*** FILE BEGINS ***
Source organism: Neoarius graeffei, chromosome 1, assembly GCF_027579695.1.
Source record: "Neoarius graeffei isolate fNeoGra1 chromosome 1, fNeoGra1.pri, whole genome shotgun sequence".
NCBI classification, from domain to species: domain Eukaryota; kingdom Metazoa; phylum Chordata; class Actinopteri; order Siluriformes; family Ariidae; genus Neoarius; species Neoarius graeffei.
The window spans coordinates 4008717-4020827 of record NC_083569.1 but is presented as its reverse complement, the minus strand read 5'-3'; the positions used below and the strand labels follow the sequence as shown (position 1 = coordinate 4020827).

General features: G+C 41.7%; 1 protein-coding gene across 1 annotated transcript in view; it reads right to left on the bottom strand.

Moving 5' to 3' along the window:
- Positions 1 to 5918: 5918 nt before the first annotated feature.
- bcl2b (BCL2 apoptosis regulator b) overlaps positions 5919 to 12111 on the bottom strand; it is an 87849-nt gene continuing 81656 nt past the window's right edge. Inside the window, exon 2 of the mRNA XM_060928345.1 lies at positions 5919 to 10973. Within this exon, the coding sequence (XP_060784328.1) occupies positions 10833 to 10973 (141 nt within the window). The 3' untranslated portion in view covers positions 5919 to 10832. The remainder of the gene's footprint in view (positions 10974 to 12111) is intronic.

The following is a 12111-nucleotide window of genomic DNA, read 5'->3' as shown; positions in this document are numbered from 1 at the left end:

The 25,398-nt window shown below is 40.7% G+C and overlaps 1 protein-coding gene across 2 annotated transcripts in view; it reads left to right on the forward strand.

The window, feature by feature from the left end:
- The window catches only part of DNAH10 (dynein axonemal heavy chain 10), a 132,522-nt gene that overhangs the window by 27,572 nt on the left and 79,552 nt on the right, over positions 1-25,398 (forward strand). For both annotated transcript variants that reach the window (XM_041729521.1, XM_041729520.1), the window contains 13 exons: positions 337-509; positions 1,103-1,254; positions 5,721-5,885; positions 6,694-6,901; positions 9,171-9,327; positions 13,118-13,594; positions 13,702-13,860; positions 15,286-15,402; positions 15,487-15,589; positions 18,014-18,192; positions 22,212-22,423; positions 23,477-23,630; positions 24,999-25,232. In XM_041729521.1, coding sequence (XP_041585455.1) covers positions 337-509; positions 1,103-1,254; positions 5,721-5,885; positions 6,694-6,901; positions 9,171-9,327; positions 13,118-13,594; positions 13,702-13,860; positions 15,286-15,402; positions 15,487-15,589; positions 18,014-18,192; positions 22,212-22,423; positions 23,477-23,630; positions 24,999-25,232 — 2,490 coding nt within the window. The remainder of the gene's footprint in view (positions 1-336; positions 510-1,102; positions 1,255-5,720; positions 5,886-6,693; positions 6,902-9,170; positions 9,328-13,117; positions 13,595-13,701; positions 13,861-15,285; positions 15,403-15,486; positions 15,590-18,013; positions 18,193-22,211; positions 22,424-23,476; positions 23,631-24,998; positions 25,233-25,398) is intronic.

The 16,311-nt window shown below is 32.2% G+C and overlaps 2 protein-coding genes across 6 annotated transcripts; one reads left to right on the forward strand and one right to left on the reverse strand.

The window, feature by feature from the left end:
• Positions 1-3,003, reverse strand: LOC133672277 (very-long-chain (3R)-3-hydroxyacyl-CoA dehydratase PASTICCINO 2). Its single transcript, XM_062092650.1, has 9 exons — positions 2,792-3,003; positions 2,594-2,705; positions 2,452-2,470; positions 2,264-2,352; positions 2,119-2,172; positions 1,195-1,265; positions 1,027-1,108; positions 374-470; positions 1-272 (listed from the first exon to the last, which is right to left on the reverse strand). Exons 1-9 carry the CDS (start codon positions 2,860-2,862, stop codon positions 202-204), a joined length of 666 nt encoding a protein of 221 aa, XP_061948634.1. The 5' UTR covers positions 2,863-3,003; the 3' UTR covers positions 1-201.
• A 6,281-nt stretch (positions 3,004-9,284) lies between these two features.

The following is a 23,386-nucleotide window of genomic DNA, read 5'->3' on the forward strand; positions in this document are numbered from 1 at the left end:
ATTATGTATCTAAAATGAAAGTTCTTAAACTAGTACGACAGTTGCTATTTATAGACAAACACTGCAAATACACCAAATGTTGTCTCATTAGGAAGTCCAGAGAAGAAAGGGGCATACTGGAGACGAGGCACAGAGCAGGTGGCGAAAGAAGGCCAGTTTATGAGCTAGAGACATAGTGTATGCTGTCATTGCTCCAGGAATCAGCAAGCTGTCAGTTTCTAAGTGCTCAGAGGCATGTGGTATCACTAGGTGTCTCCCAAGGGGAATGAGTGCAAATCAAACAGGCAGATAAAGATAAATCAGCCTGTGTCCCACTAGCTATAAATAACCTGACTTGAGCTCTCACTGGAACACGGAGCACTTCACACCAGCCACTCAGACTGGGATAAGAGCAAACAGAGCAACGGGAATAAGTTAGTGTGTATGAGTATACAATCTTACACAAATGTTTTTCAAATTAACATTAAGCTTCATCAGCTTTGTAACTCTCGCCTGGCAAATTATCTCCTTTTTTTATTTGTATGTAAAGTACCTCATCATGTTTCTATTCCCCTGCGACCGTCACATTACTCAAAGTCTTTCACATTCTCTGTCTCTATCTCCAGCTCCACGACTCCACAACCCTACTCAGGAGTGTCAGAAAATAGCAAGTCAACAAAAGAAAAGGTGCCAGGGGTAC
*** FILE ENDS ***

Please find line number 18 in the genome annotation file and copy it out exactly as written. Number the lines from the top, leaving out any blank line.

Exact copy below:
ATTATGTATCTAAAATGAAAGTTCTTAAACTAGTACGACAGTTGCTATTTATAGACAAACACTGCAAATACACCAAATGTTGTCTCATTAGGAAGTCCAGAGAAGAAAGGGGCATACTGGAGACGAGGCACAGAGCAGGTGGCGAAAGAAGGCCAGTTTATGAGCTAGAGACATAGTGTATGCTGTCATTGCTCCAGGAATCAGCAAGCTGTCAGTTTCTAAGTGCTCAGAGGCATGTGGTATCACTAGGTGTCTCCCAAGGGGAATGAGTGCAAATCAAACAGGCAGATAAAGATAAATCAGCCTGTGTCCCACTAGCTATAAATAACCTGACTTGAGCTCTCACTGGAACACGGAGCACTTCACACCAGCCACTCAGACTGGGATAAGAGCAAACAGAGCAACGGGAATAAGTTAGTGTGTATGAGTATACAATCTTACACAAATGTTTTTCAAATTAACATTAAGCTTCATCAGCTTTGTAACTCTCGCCTGGCAAATTATCTCCTTTTTTTATTTGTATGTAAAGTACCTCATCATGTTTCTATTCCCCTGCGACCGTCACATTACTCAAAGTCTTTCACATTCTCTGTCTCTATCTCCAGCTCCACGACTCCACAACCCTACTCAGGAGTGTCAGAAAATAGCAAGTCAACAAAAGAAAAGGTGCCAGGGGTAC